Saturday, December 24, 2011

Merry Christmas and some humor!

Merry Christmas.  I give you the stupidest thing I have ever read!  My comments in red.

from toledoblade.comby Marilou Johanek 
The pews of many Roman Catholic churches in the Toledo diocese and throughout the country will be filled to capacity tonight. Standing room only is customary for midnight Masses, frequently packed by infrequent churchgoers who maintain a once-a-year tradition. [It used to be customary for everyone, in the Middle Ages]
Even if months, years, or decades have elapsed since Catholics saw the inside of a church, the liturgy they grew up with is easy enough to pick up again. The familiar prayers and responses of the Mass are well ingrained -- or used to be.  ["And with your spirit" is simply way to difficult.] 
An eye-opener awaits occasional Catholics. If the prodigal sons and daughters had trouble relating to religion before, new changes in the Mass liturgy could have them reeling.  [This is reeling stupid.] 
The church hierarchy has ambiguously complicated communication of the text of the Mass. [ROFL!  Its the exact opposite.  This is my favorite sentence from the column.] Certain prayers and passages have been awkwardly translated to comply with the Vatican's wish for a more traditional and spiritual tone in the liturgy. 
The result is language lunacy. [Unlike the author's remedial rhetoric.] Since the beginning of the Advent season, Mass-going Catholics have struggled to adapt to the translations with laminated copies of the changes.  [Like they did in the 60s and 70s.]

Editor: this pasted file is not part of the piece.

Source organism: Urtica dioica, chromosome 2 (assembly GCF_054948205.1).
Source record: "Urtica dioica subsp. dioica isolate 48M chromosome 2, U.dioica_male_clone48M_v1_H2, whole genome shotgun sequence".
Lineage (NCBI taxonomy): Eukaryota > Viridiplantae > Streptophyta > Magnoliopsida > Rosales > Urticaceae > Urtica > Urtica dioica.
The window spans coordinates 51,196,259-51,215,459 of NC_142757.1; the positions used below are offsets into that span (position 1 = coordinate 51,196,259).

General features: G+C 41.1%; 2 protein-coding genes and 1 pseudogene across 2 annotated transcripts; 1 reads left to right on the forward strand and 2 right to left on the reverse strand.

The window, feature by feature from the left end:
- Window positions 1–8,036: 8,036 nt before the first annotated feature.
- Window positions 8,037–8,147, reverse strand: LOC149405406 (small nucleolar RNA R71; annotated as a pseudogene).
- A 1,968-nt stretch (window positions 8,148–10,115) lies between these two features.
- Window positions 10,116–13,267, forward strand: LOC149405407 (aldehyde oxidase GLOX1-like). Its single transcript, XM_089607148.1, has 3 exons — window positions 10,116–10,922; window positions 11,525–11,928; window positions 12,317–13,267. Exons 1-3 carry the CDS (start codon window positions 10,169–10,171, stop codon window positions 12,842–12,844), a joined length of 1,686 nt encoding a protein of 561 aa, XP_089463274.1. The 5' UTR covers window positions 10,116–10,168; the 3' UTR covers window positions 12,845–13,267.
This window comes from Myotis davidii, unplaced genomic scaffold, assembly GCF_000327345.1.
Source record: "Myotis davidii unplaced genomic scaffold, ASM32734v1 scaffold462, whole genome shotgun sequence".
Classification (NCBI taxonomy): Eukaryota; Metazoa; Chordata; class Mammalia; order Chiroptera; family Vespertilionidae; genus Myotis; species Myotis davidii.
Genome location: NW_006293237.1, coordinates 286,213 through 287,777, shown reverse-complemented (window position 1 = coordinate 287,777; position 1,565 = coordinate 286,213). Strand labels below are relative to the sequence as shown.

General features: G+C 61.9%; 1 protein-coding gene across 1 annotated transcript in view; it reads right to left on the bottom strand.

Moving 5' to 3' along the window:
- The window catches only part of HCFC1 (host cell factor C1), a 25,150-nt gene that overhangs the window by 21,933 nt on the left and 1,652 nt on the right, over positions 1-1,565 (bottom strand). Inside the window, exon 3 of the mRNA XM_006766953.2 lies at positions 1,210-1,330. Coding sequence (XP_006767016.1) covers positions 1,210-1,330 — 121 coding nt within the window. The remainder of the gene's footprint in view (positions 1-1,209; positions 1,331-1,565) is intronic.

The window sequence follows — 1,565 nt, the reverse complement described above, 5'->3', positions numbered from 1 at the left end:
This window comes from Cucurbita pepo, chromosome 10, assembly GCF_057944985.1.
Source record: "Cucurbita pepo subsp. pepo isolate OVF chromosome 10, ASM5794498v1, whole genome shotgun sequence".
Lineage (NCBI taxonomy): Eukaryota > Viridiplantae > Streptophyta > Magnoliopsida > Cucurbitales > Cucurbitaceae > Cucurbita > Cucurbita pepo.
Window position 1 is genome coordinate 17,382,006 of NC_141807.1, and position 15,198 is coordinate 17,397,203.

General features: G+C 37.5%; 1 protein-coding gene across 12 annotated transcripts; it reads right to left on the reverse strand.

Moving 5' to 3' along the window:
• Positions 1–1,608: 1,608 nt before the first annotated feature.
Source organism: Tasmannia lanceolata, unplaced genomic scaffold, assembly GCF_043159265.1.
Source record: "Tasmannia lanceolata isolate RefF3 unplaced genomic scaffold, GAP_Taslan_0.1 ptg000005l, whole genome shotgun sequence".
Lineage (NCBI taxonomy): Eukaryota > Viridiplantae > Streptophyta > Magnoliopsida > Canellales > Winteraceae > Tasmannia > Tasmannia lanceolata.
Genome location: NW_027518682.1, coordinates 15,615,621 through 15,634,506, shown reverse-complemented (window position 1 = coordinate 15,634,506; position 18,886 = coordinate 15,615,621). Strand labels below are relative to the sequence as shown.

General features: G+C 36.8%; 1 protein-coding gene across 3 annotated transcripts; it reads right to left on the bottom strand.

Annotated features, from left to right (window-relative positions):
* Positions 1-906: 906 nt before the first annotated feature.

We've been told they more accurately reflect the original Latin language and will help deepen faith in the English-speaking world. Forgive my cynicism.  [and mine] 
As a parishioner and lifelong beneficiary of a revamped Mass liturgy, I appreciate the value of simple, straightforward prayer.   
In the 1960s, the Second Vatican Council made a progressive effort to reach ordinary Catholics with words that are understandable, moving, and meaningful. [Dry, boring, banal, and AMBIGUOUS.  Different strokes for different folks!] After centuries of an antiquated Latin ceremony that isolated ordinary Catholics, the church recognized the need of the faithful to be fully integrated in the Mass.  [What does "fully integrated" mean?] 
Ornate, stilted, tortured text, often whispered by a priest with his back to the congregation, was mercifully changed to make sense to native English-speakers. Gone were poorly worded sentences, fractured phrases, and lofty, out-of-touch verbal and ritual niceties that appealed to no one but Vatican bureaucrats. [Wait, was it in Latin or Elizabethan English?  Does she even know what she is talking about?] 
Instead, pastoral instincts took over. Improving the prayer life of the congregation and broadening individual participation in weekly worship became important. 
Ritual became real. Prayers became personal. The message mattered, not the archaic-sounding and confusing cadences of the old Latin Mass.